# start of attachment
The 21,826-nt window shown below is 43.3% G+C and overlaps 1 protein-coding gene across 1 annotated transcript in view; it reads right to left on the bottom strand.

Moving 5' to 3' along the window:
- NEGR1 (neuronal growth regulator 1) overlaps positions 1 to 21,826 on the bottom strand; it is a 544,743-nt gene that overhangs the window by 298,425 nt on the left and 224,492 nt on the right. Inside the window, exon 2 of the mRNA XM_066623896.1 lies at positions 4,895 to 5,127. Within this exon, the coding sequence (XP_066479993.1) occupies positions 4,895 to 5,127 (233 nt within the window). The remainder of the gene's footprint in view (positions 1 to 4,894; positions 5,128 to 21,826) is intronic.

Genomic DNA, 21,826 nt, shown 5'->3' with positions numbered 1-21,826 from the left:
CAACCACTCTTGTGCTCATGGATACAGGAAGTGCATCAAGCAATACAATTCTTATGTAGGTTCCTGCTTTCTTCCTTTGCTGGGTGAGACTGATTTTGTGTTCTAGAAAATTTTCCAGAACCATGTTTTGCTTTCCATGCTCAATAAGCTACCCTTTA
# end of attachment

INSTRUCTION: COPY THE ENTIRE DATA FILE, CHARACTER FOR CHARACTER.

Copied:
The 21,826-nt window shown below is 43.3% G+C and overlaps 1 protein-coding gene across 1 annotated transcript in view; it reads right to left on the bottom strand.

Moving 5' to 3' along the window:
- NEGR1 (neuronal growth regulator 1) overlaps positions 1 to 21,826 on the bottom strand; it is a 544,743-nt gene that overhangs the window by 298,425 nt on the left and 224,492 nt on the right. Inside the window, exon 2 of the mRNA XM_066623896.1 lies at positions 4,895 to 5,127. Within this exon, the coding sequence (XP_066479993.1) occupies positions 4,895 to 5,127 (233 nt within the window). The remainder of the gene's footprint in view (positions 1 to 4,894; positions 5,128 to 21,826) is intronic.

Genomic DNA, 21,826 nt, shown 5'->3' with positions numbered 1-21,826 from the left:
CAACCACTCTTGTGCTCATGGATACAGGAAGTGCATCAAGCAATACAATTCTTATGTAGGTTCCTGCTTTCTTCCTTTGCTGGGTGAGACTGATTTTGTGTTCTAGAAAATTTTCCAGAACCATGTTTTGCTTTCCATGCTCAATAAGCTACCCTTTA